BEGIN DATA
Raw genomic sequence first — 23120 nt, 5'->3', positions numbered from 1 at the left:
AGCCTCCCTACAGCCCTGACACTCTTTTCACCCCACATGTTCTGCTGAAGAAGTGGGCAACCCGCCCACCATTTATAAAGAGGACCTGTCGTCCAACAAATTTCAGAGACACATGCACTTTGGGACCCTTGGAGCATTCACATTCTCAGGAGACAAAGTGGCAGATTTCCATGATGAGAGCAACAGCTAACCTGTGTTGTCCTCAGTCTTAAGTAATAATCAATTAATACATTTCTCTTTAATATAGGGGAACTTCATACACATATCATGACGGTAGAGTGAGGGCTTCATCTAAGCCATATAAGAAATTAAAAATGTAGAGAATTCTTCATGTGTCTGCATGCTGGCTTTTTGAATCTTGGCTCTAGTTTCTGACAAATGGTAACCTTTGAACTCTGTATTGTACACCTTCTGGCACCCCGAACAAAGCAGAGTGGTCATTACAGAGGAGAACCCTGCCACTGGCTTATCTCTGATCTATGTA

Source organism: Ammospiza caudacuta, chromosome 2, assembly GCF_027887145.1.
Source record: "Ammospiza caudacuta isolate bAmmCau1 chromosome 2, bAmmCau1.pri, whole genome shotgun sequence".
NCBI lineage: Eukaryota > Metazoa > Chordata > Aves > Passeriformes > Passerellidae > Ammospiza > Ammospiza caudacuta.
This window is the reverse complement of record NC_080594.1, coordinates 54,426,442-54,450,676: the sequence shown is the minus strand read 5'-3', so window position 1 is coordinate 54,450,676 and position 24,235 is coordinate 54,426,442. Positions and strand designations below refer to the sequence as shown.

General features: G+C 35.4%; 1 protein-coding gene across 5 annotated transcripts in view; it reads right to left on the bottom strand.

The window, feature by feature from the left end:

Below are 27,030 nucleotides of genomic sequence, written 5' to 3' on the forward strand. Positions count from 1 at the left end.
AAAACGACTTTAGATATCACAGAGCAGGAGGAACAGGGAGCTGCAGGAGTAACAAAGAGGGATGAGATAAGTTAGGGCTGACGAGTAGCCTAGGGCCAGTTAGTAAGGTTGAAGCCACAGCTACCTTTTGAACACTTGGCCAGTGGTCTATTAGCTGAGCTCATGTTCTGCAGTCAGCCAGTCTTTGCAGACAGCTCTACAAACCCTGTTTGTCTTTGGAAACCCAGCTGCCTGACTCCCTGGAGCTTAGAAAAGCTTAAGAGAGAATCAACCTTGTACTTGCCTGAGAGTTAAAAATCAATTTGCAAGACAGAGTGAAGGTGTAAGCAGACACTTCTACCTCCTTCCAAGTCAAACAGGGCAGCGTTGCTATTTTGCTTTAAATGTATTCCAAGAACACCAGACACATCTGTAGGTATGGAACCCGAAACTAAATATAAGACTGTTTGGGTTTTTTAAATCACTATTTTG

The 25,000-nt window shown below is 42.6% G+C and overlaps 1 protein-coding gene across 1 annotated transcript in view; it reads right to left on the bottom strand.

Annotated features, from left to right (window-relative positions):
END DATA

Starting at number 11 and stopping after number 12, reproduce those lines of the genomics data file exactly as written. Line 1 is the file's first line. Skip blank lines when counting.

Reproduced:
The 25,000-nt window shown below is 42.6% G+C and overlaps 1 protein-coding gene across 1 annotated transcript in view; it reads right to left on the bottom strand.

Annotated features, from left to right (window-relative positions):